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Antw: Re: Example of accessible CAPTCHAS that work well

From: Mario Batusic <Mario.Batusic@jku.at>
Date: Thu, 17 Nov 2011 22:22:25 +0100
Message-Id: <4EC5892102000013000A6D09@gwia1.im.jku.at>
To: "Karl Groves" <karl@karlgroves.com>, "Phill Jenkins" <pjenkins@us.ibm.com>
Cc: "Denis Boudreau" <dboudreau@accessibiliteweb.com>, "Patrick H. Lauke" <redux@splintered.co.uk>,<w3c-wai-ig@w3.org>
Hi!
Short time ago I found a CMS Drupal module with a very nice captcha implementation. This one lets the users unbothered. The idea is simple: in the form there is an additional field for this fake captcha. The field is hidden from the user in the CSS. The normal bots ignore CSS and fill all fields with some garbage. If the submitted form check finds the hidden field filled with data, the form is discarded.
 
Ciao     Mario

>>> Karl Groves <karl@karlgroves.com> schrieb am 17.11.11 um 21:52 in Nachricht <CABScKPAcc26E5rsdZ+FpTLyLrMX4Z-9FkwUVPhYg5wPvTMrbrg@mail.gmail.com>:

The Smashing Magazine article cited by Phil and Jennifer is a good one
and one which should be shared among those who advocate for CAPTCHA.
I question whether many of the so-called alternatives are truly
alternative in security.  I think the article is honest regarding each
method's strength and weaknesses.

As a developer myself, fighting spam and abuse is an ongoing battle
that most people (even most web designers) really know little about.
I've worked with clients whose sites get 10,000 pageviews per second.
Companies like that are under constant barrage from people trying to
gain illegitimate access to their resources.  We need to keep this in
mind when discussing potential alternatives to CAPTCHA.

I'm by no means an advocate for CAPTCHA. I don't use it and never
have.  But we need to keep in mind that some so-called "alternatives"
really are not alternative in terms of security, and any proposed
alternative should offer an equivalent level of security while also
being accessible.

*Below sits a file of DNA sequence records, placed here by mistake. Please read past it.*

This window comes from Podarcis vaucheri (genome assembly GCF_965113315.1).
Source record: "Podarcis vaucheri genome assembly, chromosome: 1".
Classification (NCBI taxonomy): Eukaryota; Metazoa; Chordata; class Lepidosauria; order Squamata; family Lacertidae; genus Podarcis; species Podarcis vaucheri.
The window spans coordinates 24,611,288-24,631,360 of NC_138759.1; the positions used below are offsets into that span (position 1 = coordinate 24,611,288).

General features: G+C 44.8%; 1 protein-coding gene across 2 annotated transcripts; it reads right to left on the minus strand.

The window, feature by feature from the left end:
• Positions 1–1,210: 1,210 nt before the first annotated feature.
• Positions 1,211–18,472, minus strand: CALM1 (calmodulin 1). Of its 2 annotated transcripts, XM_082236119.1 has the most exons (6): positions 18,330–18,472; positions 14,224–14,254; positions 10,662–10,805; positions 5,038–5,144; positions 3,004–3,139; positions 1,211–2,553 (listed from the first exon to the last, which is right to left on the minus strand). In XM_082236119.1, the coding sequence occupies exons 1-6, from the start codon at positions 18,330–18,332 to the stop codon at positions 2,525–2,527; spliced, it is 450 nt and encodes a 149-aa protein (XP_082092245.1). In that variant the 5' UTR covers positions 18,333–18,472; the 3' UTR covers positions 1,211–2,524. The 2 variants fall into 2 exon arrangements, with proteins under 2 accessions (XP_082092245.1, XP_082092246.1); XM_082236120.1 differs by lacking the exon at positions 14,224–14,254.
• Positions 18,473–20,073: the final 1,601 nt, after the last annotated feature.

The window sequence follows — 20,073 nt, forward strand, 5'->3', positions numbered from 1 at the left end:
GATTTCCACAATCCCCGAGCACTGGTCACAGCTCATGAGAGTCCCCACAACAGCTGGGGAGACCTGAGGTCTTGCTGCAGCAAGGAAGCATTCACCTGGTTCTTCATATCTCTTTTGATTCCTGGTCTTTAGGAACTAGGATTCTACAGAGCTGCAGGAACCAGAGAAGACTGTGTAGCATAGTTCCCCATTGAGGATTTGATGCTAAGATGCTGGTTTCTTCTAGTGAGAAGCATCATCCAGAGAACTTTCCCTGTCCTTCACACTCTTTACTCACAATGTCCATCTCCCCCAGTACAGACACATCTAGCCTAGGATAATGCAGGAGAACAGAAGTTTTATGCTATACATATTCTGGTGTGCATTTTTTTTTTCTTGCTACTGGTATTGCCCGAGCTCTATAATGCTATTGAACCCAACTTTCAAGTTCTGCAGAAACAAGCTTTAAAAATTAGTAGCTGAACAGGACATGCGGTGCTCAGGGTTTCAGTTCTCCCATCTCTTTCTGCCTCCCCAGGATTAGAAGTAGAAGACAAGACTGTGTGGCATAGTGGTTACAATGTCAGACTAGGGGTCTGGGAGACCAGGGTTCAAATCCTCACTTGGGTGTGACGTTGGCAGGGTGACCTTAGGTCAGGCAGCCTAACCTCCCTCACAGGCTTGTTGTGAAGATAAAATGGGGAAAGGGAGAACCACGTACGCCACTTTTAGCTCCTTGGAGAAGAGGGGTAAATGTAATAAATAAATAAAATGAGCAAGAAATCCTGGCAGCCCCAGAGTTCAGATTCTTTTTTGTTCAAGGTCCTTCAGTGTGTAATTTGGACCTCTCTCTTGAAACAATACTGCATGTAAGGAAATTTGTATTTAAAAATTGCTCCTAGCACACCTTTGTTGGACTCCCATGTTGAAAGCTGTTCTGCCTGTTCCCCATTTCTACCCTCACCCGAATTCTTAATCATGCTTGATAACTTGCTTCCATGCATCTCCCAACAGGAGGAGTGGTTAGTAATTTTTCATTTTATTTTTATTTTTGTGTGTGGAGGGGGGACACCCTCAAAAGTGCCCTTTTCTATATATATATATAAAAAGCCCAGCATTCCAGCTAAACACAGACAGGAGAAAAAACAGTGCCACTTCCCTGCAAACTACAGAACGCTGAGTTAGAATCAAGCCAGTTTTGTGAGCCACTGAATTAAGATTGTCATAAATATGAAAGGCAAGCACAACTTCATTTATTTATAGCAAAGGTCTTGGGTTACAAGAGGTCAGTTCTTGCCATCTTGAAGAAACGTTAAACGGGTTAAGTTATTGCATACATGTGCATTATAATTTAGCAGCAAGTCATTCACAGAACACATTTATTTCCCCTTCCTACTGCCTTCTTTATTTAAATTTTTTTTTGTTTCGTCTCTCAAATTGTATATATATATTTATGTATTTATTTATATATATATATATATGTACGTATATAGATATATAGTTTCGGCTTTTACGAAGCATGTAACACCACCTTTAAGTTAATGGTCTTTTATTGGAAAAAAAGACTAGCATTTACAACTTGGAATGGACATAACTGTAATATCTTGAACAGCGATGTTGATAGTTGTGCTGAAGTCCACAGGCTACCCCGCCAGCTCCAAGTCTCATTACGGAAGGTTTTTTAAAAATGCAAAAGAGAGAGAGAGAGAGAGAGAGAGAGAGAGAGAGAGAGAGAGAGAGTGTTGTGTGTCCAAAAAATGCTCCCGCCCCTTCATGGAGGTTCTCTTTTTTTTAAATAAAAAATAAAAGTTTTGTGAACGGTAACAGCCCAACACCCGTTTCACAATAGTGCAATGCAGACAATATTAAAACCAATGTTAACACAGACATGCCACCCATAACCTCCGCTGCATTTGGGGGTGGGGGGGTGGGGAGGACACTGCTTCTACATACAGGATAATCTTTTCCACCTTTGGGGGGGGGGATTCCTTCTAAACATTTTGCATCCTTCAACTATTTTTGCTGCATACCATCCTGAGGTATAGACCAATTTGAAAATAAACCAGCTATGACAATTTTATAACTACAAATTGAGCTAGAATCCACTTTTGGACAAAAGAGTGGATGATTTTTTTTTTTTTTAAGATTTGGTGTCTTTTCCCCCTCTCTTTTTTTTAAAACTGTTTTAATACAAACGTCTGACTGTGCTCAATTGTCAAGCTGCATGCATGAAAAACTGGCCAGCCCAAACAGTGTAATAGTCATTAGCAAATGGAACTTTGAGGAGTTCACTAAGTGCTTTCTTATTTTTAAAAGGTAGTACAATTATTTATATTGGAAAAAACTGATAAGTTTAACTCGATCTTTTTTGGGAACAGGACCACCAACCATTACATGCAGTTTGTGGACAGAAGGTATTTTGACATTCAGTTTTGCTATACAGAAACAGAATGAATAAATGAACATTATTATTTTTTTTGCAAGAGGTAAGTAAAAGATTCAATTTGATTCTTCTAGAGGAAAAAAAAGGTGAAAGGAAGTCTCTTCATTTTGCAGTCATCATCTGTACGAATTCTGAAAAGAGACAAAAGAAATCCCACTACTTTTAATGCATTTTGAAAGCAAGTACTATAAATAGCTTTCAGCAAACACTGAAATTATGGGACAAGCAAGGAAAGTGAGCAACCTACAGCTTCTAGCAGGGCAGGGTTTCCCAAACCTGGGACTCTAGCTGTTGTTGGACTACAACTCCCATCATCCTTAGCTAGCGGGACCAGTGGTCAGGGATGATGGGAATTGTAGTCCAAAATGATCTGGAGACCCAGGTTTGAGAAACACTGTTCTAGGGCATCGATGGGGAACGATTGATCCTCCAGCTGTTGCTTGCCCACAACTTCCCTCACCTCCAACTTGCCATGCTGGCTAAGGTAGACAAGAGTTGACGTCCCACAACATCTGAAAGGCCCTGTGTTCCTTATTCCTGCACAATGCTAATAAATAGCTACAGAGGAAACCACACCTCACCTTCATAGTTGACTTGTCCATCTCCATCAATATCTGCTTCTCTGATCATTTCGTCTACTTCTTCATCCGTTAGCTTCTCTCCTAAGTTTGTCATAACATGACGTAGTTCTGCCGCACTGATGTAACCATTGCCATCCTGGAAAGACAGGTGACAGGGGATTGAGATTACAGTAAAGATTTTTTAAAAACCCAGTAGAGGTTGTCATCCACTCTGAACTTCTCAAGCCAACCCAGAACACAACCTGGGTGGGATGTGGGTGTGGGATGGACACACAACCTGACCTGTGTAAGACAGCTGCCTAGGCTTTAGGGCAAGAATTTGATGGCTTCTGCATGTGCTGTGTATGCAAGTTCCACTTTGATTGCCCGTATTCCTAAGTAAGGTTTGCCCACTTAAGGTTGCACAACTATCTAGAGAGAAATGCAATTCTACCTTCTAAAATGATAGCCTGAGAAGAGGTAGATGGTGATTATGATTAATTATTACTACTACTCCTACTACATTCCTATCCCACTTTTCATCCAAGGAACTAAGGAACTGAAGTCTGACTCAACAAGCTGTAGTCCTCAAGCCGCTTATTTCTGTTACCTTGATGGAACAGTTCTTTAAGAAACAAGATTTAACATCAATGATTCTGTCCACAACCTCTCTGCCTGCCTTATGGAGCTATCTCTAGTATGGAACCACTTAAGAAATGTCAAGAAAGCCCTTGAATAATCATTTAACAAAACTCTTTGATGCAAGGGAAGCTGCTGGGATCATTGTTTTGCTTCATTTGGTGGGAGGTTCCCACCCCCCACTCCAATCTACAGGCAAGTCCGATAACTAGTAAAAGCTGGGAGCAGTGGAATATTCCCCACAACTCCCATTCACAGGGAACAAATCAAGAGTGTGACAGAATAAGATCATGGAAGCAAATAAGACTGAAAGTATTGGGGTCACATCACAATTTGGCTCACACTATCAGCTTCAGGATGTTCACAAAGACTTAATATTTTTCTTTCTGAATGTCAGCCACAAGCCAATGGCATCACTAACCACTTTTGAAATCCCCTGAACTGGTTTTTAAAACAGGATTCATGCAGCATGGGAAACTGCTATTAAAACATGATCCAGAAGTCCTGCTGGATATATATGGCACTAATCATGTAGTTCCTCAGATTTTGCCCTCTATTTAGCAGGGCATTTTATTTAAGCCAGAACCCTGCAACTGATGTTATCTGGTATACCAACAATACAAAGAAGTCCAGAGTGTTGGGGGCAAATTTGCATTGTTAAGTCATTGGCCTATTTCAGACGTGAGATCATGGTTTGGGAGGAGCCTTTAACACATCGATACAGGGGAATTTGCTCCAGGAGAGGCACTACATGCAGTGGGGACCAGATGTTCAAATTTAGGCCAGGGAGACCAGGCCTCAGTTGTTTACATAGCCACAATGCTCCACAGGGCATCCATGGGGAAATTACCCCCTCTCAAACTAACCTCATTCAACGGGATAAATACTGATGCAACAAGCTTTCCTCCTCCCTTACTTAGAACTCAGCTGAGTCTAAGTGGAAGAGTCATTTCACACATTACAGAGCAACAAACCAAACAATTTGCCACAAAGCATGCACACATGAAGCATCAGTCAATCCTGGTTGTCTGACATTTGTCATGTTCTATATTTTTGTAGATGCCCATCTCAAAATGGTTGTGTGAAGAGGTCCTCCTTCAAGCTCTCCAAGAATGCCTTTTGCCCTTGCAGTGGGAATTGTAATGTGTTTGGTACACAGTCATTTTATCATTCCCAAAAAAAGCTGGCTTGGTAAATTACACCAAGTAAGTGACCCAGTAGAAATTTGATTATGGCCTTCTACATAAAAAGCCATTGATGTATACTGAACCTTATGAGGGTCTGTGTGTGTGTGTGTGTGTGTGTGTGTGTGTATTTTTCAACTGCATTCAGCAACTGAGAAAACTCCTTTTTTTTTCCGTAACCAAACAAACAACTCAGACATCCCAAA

Karl


On Thu, Nov 17, 2011 at 2:24 PM, Phill Jenkins <pjenkins@us.ibm.com> wrote:
> This March 2011 article is worth reading
> http://coding.smashingmagazine.com/2011/03/04/in-search-of-the-perfect-captcha/
>
> several alternatives to CAPTCHAS discussed.
>
> Regards,
> Phill Jenkins,
>
>
>
>
>
> From:        Denis Boudreau <dboudreau@accessibiliteweb.com>
> To:        "Patrick H. Lauke" <redux@splintered.co.uk>
> Cc:        w3c-wai-ig@w3.org
> Date:        11/17/2011 12:39 PM
> Subject:        Re: Example of accessible CAPTCHAS that work well
> ________________________________
>
>
> Hello all,
>
> On 2011-11-17, at 12:24 PM, Patrick H. Lauke wrote:
>
>> On 17/11/2011 16:12, Ginger Claassen wrote:
>>> Regarding accessible CAPTCHAS I found a very few so far where one has to
>>> solve a very simple mathmatical question e.g. How much is 3 + 4?
>>> In my opinion that is quite accessible or do I oversee something here?
>>
>> Could it pose problems for users with cognitive disabilities? And
>> generally just weird out users ("why is this website asking me this?") and
>> require lengthy explanation? My mum would be left wondering, anyway...
>
> Not only that, but the easier those equations are, the easier bots can crack
> them too. So we're rapidly back to square one.
>
> /Denis
>
>
>
>
Received on Thursday, 17 November 2011 21:23:26 GMT

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